A more efficient solution would actually be to use the PanaCast, which we have a unit of in the office. We just tend to forget since it’s kept in our call booth for one, as individual virtual meetings tend to happen more regularly than group ones for us.
The times that we have used it though, its 180° field of view has come in handy the most. This allows everyone (whether spread across a table parallel to the camera or around a U-shaped table) to fit into the virtual meeting screen without squeezing together.
Jabra describes this as a wall-to-wall view, and it’s meant to help companies overcome the space limitations of their meeting rooms.
This is something that is still quite unique to Jabra, as other options on the market seem to be limited to a 120° field of view, such as Yealink’s and Logitech’s webcams.
Using the three cameras on the PanaCast, Jabra is able to create a 180° field of view by doing real-time stitching of overlapping areas of the video. We did an entire video exploring its capabilities here.
The PanaCast has an Intelligent Zoom as well, which means it will automatically frame who’s speaking and clusters of people (if some are standing and some are seated), ensuring that everyone remains visible.
Combining all these is also the PanaCast 50, a reimagined video bar, but it takes the virtual meeting experience up a notch with Jabra’s new whiteboard streaming technology.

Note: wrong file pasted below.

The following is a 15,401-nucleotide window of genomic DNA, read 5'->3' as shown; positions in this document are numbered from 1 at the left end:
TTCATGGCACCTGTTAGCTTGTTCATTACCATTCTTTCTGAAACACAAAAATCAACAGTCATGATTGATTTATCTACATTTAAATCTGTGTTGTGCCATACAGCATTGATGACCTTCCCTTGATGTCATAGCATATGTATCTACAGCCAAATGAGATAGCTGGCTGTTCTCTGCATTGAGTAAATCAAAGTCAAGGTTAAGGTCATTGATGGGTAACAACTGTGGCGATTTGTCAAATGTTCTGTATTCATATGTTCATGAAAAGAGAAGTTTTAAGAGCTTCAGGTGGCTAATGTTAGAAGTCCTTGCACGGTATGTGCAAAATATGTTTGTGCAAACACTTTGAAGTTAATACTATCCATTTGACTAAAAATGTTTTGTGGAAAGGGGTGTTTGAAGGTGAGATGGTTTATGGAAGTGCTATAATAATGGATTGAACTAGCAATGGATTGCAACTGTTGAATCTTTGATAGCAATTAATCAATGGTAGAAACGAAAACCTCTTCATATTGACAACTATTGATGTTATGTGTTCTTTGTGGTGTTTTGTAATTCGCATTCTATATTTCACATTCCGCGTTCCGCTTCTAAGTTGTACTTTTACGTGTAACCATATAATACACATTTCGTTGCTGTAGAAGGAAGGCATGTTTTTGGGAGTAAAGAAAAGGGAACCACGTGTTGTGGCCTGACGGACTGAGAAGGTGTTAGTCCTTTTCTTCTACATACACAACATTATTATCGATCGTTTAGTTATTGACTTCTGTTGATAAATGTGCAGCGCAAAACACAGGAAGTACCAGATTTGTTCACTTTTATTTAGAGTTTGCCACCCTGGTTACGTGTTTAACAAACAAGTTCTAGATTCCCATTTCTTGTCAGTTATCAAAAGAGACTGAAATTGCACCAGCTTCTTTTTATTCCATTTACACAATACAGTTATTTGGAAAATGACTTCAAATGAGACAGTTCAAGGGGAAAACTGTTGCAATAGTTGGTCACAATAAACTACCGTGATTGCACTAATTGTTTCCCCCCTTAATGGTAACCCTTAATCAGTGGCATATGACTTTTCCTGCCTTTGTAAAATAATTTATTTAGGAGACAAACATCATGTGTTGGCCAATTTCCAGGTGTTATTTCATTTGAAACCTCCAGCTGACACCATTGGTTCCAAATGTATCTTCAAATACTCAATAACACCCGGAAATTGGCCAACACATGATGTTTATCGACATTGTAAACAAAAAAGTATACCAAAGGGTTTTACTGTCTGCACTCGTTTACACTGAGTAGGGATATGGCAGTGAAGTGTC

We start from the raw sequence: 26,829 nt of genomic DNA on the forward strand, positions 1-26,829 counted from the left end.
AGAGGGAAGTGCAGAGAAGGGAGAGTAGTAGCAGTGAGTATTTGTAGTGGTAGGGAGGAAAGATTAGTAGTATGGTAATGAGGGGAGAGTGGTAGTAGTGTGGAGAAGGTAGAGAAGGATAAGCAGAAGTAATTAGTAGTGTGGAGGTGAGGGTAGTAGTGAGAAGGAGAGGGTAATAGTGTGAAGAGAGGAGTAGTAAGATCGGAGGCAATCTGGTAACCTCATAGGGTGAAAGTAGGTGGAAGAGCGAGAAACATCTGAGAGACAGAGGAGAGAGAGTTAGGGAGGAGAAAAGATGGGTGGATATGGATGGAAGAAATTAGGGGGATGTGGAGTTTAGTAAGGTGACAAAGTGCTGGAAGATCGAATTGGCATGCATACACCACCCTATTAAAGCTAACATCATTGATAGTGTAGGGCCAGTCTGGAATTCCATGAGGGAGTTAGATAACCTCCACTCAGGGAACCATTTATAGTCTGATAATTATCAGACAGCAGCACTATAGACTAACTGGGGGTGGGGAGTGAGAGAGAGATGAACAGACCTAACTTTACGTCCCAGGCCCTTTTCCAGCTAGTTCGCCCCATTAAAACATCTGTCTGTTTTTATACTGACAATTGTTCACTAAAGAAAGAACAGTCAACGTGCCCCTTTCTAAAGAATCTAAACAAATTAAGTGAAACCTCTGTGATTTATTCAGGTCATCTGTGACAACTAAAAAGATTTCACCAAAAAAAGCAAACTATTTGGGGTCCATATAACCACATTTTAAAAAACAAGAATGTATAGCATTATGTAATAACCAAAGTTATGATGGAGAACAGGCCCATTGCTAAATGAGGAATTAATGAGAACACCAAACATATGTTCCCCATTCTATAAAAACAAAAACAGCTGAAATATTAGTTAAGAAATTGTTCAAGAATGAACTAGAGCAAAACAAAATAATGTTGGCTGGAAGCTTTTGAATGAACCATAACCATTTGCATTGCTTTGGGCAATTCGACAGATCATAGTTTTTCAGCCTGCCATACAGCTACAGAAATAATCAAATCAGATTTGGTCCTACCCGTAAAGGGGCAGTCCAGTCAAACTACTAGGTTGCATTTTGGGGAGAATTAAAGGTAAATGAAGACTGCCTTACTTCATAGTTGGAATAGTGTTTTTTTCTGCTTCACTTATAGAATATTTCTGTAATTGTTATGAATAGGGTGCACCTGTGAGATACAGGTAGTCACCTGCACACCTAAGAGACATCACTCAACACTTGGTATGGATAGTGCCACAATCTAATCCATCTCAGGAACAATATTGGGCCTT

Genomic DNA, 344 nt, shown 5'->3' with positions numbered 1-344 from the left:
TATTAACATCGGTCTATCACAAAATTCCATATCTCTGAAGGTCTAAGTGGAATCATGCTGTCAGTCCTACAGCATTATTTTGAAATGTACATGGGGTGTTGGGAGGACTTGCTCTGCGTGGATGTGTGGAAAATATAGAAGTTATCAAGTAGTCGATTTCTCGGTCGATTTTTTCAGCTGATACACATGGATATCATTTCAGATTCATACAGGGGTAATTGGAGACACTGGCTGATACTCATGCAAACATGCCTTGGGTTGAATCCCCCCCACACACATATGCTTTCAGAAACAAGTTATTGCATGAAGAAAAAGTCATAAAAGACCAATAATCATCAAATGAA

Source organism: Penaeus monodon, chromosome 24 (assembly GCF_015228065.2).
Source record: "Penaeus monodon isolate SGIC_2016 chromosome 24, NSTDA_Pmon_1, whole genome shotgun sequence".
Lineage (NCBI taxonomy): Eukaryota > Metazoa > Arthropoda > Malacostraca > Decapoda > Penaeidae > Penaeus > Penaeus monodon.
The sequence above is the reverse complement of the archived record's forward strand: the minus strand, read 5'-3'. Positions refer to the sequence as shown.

The way this technology works is definitely a “you have to see it to believe it” moment, as it was only in person at InfoComm that we were able to understand how it worked and how fast it worked.
At InfoComm, the setup was a traditional whiteboard positioned on a wall perpendicular to the PanaCast 50.
A Jabra representative then used a bold marker to write something on the board, and once the PanaCast 50 detected it, it “lifted” the words onto a translucent virtual whiteboard, in exactly the colour, size, and style they were written.
With this technology, ideas can be effortlessly and directly shared with and recorded for everyone in the virtual meeting.
There’s no need for more bloated software add-ons, or even specially-made whiteboards that detect pen pressure.
Something that would make this feature even better would be if Jabra developed software to easily capture and maintain records of these virtual whiteboards.
Since Jabra got its start with audio devices and grew to develop professional and enterprise-grade audio equipment, one can expect the PanaCasts to detect and deliver great audio too.
From our time at InfoComm, we learnt that a lot of solutions still needed a bunch of different tech to achieve ideal performance, but Jabra has engineered its devices such that you need just one thing for most hybrid working scenarios.
Understandably, that brings up the pricing of each of its enterprise-grade devices, something which could pose a challenge for SMEs hoping to join the hybrid working trend.
But Jabra believes that this move is an investment worth making, particularly for companies that want to stay ahead of the curve.
With hybrid working still in its infancy, we’ll definitely be seeing more tech companies following suit to develop solutions to future issues and inefficiencies, with Jabra likely taking the lead.